Each critical uncertainty affecting project outcomes could be resolved in a different fashion. Uncertainties imposed by ESA could be resolved by moving forward toward a Section 6 consultation for the Oregon Department of Fish and Wildlife or some such similar simplification of the annual permitting process. We can attempt to resolve uncertainties associated with access to private land by developing long term landowner agreements that extend for the duration of the project. Sample size uncertainties can be resolved by marking or tagging more fish than necessary to assure adequate sample sizes upon recapture.
Corollary research needs include similar life history information for wilderness populations of spring chinook salmon in northeast Oregon as well as for local populations of summer steelhead.
Overall project performance should be evaluated by comparing the objectives and tasks identified in the work statement to the annual progress and final completion reports. In addition, evaluation of how the information produced by this project is used by area fish managers can be used to evaluated overall effectiveness of the project.
Incorporating new information regarding uncertainties
Any changes to critical uncertainties will be incorporated using an adaptive management process.
Increasing public awareness of F&W activities
Oregon Department of Fish and Wildlife employees have established public outreach plans. As part of our public outreach in Fish Research, employees meet with school groups, clubs, and organizations as well as initiate articles for the local newspaper to inform the public of our activities. In the past three years project personnel have taken volunteers and school children out to participate in field activities, have given presentations to local groups, and have been interviewed for or sponsored articles for the local newspaper. We plan to continue these activities in the future.
|Related BPA project||Relationship|
|9202604 Spring Chinook Salmon Early Life History||Data on abundance and survival of parr will be combined with data from the early life history study to evaluate survival and critical life stages of spring chinook salmon.|
|Smolt Monitoring of Spring Chinook Salmon and Steelhead Trout on the Lower Grande Ronde River (funded under the Fish Passage Center's Smolt Monitoring Program): The project goal is to monitor and assess smolt travel time from the Grande Ronde basin to Lower Granite Dam for spring chinook salmon and steelhead trout.||Trap data will be exchanged between projects to provide in-river information on migration timing.|
|8805300 Northeast Oregon Hatcheries Master Plan (880053): Development of hatchery supplementation strategies to enhance spring chinook natural production in the Grande Ronde and Imnaha basins.||Our project provides information on local populations that is crucial for planning and implementation of supplementation strategies in the Grande Ronde Basin.|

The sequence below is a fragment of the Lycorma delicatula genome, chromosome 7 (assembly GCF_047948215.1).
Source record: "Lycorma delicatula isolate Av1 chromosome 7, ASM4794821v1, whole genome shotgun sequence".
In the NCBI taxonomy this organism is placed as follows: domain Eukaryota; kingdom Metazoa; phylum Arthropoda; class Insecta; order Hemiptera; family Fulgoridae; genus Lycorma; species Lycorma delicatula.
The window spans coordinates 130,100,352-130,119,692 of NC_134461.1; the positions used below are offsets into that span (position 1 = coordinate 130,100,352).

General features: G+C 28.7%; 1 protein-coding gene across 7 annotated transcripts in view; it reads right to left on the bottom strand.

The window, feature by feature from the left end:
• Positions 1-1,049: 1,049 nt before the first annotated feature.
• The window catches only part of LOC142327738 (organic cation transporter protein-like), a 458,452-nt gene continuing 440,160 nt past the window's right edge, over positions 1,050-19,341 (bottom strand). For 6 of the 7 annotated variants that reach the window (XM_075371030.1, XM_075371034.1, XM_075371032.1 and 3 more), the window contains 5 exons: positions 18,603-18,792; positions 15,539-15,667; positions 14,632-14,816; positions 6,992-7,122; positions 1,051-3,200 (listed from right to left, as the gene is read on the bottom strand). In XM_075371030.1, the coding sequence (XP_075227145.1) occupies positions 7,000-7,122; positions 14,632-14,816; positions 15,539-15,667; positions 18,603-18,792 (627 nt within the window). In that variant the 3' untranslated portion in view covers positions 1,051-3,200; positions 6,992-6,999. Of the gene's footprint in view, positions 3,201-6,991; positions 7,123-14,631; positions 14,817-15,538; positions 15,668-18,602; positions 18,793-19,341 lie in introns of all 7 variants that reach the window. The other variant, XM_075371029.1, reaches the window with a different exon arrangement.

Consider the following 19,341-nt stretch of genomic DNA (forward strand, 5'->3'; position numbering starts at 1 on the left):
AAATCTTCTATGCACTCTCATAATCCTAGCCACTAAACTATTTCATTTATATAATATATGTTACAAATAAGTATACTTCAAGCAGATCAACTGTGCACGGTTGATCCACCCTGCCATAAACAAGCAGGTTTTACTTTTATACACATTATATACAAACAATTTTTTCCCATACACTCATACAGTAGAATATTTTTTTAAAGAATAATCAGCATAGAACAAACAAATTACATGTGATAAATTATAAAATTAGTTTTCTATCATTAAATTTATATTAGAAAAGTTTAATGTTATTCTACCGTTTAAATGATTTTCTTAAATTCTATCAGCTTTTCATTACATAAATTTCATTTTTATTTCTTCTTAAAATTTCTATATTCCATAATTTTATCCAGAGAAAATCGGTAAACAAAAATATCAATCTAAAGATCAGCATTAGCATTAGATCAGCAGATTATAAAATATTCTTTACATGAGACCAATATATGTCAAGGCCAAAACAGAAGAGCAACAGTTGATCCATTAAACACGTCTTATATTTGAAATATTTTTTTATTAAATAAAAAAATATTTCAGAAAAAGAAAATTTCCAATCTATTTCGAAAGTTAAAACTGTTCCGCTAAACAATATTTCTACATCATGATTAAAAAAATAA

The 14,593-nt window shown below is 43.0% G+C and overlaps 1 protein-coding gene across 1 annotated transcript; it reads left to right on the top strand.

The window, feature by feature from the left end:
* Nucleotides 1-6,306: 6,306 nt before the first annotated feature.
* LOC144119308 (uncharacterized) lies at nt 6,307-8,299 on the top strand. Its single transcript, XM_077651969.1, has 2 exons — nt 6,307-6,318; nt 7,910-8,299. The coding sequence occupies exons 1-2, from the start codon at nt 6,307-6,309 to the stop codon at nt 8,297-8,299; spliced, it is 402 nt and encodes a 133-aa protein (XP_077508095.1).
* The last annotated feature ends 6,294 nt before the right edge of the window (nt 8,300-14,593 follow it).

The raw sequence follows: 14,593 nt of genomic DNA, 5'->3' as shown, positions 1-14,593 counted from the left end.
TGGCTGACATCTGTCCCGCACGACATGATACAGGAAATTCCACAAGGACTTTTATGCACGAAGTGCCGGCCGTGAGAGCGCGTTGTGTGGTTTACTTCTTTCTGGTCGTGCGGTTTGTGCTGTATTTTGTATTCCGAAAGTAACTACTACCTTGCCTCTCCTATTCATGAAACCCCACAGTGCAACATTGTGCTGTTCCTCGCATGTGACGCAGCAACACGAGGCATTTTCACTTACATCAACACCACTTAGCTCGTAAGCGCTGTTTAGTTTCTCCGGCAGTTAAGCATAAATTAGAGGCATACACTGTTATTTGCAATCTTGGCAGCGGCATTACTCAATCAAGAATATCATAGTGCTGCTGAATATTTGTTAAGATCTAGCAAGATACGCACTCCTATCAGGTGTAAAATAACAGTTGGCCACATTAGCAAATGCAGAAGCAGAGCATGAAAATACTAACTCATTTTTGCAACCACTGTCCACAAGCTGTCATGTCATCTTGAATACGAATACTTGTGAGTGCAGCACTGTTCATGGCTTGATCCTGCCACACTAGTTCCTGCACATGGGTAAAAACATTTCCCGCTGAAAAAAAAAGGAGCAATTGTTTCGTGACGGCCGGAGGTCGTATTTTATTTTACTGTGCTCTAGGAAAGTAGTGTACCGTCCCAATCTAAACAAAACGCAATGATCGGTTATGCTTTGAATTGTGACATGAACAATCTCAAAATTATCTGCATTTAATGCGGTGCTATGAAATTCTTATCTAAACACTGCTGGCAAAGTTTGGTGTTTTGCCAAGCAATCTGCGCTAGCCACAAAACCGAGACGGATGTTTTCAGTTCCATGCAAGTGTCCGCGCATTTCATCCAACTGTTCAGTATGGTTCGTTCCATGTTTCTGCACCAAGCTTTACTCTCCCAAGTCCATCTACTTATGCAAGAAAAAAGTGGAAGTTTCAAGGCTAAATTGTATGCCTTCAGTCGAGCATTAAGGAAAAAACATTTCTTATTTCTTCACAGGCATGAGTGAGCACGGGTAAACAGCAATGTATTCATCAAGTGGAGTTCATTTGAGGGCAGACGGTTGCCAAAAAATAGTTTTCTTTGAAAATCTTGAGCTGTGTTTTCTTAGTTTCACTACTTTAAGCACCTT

|9403007 Grande Ronde Model Watershed Ecosystem Diagnosis and Treatment: Development of a science based approach for prioritization of habitat protection and restoration in the Grande Ronde basin.||Our project can provide information for incorporation into the EDT model.|
|9307000 Spring Chinook Thermal Refugia: Determine the distribution, habitat utilization, movement patterns, and the use of thermal refugia by spring chinook in the Grande Ronde, Imnaha, and John day basins.||Data from the Thermal Refugia project will be utilized in summer and winter habitat evaluation to be completed by this project.|
|9604400 Grande Ronde Basin Spring Chinook Captive Broodstock Program||Our parr abundance surveys can provide useful reconnaisance information for locating juvenile chinook salmon for the Captive Brood study. Captive brood collection is also coupled with this fieldwork.|
|9600800 PATH: Plan for analyzing and testing hypotheses||Provide data for life cycle mode development|
|8801804 STREAMNET: The Northwest Aquatic Information Network||Provide information for use in database.|
Opportunities for cooperation
This Juvenile Life History Strategies study cooperates with numerous ongoing projects both within the Grande Ronde basin and in the Columbia River region. Information collected by our project will be utilized by other projects including but not limited to Grande Ronde Basin Captive Broodstock Program and the PATH project (see above for integration with other projects). This data integration eliminates potential duplication of efforts, increases the efficiency of project operation, and enhances the databases of these other projects. This study also provides the opportunity to monitor changes in tributary parr production and survival of wild juveniles to Lower Granite Dam over time, thereby providing information useful for evaluating ‘on the ground’ restoration and enhancement activities.
|Future funding needs||Past obligations (incl. 1997 if done)|
FY97 overhead percent 20.5%
It is anticipated that managers will request that we continue monitoring smolt survival and life history characteristics to generate a long term database.
How does percentage apply to direct costs
Overhead applies to a portion of the total direct costs excluding capital and contract services.